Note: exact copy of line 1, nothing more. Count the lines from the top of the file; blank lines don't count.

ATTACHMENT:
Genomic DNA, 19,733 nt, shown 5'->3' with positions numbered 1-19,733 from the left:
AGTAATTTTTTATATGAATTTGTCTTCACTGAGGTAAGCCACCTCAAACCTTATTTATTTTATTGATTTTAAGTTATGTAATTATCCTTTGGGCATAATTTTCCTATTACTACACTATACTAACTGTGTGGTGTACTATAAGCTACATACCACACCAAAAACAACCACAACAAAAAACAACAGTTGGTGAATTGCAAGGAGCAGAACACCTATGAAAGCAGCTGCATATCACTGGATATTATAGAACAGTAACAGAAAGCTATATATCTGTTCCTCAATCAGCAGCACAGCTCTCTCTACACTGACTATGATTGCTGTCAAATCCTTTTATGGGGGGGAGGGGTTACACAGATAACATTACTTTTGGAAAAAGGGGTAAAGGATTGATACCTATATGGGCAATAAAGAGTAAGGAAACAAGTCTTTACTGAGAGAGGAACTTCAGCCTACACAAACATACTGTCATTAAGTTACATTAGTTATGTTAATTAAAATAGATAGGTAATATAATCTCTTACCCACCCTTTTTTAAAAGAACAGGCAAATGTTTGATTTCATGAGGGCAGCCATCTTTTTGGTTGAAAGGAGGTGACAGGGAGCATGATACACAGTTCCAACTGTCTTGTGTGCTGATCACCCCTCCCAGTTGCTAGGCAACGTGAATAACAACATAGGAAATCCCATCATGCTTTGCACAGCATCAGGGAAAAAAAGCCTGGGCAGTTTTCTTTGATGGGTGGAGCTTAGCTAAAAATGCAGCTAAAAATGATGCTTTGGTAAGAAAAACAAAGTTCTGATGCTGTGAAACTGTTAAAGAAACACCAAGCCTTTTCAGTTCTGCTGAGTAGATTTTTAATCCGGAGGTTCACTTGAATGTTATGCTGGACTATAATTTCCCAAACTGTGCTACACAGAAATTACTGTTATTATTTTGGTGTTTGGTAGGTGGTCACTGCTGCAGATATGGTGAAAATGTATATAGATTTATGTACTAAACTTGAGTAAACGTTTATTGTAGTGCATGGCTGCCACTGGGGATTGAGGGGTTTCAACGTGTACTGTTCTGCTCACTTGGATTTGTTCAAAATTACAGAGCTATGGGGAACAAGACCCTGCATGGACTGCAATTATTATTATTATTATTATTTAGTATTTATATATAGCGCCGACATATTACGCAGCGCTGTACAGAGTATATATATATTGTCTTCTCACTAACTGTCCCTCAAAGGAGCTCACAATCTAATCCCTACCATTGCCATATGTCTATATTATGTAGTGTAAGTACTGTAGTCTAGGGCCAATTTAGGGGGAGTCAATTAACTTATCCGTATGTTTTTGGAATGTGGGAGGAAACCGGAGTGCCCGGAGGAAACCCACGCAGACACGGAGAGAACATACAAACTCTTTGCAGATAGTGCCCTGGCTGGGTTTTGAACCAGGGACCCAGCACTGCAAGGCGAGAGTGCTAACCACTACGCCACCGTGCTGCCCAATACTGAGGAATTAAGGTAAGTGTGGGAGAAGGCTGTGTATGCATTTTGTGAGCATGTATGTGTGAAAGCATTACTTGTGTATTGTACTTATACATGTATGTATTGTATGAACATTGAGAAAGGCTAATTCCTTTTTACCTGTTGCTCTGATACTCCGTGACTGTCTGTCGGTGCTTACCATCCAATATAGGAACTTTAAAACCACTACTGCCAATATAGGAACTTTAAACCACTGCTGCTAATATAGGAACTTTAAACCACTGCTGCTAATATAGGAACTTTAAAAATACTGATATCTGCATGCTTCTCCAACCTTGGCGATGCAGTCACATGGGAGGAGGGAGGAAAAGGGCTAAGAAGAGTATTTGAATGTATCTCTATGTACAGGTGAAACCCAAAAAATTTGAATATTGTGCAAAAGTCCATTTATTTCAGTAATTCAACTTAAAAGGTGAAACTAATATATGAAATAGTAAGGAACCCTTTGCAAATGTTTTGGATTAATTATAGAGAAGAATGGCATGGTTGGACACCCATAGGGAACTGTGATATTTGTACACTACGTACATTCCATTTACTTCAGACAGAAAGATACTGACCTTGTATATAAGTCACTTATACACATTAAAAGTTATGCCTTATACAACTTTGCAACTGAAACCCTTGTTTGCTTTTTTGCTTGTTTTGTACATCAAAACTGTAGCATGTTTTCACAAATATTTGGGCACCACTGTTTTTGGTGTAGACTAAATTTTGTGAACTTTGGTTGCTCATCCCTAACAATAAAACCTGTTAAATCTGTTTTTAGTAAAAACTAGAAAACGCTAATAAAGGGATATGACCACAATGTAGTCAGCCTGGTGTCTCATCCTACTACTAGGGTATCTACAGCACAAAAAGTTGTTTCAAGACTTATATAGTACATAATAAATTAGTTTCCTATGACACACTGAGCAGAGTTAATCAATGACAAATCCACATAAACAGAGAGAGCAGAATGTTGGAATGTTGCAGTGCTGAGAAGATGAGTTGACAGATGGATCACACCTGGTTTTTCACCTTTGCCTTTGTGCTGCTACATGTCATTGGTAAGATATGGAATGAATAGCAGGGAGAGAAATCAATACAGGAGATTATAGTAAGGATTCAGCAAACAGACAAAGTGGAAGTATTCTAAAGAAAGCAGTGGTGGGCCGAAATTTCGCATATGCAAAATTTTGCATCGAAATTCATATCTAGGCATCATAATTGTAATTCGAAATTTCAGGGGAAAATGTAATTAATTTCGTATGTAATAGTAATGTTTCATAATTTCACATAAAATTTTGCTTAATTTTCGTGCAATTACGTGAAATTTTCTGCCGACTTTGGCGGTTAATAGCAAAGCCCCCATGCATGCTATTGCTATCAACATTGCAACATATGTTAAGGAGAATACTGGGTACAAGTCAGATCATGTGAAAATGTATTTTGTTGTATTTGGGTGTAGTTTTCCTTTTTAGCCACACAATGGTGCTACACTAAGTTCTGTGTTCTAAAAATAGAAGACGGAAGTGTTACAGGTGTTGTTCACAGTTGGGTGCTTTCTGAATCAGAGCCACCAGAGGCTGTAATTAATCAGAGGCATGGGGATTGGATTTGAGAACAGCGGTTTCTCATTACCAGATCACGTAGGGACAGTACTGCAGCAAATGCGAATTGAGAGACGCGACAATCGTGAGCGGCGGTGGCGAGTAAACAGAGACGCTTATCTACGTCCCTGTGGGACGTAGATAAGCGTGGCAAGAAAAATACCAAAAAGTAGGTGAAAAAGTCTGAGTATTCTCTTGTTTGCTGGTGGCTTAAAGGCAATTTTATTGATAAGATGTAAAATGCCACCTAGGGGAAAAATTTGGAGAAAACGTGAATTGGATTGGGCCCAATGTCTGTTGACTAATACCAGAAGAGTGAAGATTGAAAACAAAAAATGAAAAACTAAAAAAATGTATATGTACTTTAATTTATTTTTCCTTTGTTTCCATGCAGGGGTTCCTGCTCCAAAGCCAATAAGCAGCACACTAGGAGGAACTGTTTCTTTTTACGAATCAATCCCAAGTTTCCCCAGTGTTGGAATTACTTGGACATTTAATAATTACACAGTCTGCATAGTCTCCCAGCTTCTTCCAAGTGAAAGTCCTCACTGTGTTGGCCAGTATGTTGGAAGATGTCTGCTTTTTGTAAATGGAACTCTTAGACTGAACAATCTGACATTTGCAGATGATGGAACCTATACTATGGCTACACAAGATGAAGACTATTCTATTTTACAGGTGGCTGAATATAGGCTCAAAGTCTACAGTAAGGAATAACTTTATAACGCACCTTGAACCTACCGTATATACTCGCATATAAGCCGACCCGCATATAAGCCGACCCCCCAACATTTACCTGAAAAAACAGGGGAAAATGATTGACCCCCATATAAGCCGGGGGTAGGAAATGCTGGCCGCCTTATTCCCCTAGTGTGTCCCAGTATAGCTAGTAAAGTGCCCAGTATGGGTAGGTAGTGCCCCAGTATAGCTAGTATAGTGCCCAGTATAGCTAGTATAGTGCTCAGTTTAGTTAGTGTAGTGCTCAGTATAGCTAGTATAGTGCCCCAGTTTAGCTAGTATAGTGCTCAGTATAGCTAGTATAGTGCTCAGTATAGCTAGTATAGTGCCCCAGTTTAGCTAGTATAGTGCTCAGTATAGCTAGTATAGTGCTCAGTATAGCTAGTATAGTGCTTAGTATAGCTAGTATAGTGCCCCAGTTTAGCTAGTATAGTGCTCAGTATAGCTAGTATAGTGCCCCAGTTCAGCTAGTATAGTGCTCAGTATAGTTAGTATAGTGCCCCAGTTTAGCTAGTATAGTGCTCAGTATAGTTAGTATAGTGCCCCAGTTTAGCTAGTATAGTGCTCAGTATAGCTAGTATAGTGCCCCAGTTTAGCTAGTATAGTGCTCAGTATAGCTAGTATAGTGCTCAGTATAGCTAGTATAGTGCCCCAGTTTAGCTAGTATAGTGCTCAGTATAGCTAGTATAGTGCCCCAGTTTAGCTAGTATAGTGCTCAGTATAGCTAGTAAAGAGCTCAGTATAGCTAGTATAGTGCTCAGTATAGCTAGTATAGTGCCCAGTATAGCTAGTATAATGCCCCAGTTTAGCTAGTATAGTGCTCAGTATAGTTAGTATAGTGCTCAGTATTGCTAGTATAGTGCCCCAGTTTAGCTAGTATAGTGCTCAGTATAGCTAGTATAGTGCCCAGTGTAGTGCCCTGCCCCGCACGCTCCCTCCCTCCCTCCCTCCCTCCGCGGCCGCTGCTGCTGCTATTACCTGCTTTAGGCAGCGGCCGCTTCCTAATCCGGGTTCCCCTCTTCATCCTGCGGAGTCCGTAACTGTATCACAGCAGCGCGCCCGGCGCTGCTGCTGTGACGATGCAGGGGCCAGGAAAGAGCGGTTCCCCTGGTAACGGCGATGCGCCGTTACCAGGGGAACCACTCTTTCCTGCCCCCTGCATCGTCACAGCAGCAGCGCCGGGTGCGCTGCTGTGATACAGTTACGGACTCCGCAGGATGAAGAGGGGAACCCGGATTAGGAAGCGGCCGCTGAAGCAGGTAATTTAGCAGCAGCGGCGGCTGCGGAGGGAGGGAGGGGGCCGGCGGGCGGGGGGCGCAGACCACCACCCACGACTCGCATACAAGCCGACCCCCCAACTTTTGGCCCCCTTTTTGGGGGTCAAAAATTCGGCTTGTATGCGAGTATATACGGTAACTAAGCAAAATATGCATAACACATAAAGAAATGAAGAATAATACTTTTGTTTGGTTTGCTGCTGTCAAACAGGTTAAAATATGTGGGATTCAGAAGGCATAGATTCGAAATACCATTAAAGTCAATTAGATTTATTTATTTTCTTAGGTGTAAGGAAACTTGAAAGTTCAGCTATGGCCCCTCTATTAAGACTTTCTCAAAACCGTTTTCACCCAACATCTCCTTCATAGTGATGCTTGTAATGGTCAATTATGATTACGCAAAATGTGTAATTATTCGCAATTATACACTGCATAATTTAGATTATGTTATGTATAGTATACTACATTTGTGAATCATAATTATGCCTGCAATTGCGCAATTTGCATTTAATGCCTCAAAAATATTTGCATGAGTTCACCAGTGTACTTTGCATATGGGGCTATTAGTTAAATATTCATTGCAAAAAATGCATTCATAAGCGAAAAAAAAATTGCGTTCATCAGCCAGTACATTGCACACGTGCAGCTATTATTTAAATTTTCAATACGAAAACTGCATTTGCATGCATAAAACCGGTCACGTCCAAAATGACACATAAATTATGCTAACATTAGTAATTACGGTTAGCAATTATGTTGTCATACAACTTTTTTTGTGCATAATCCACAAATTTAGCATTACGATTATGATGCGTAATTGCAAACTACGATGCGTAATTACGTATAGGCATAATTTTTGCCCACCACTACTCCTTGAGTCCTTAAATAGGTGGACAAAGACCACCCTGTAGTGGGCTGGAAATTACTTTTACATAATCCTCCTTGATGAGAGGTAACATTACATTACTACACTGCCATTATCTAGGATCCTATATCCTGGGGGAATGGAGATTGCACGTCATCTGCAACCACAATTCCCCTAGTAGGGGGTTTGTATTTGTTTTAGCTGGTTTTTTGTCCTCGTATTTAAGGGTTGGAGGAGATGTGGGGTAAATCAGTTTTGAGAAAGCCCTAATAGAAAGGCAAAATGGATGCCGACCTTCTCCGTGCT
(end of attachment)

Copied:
Genomic DNA, 19,733 nt, shown 5'->3' with positions numbered 1-19,733 from the left: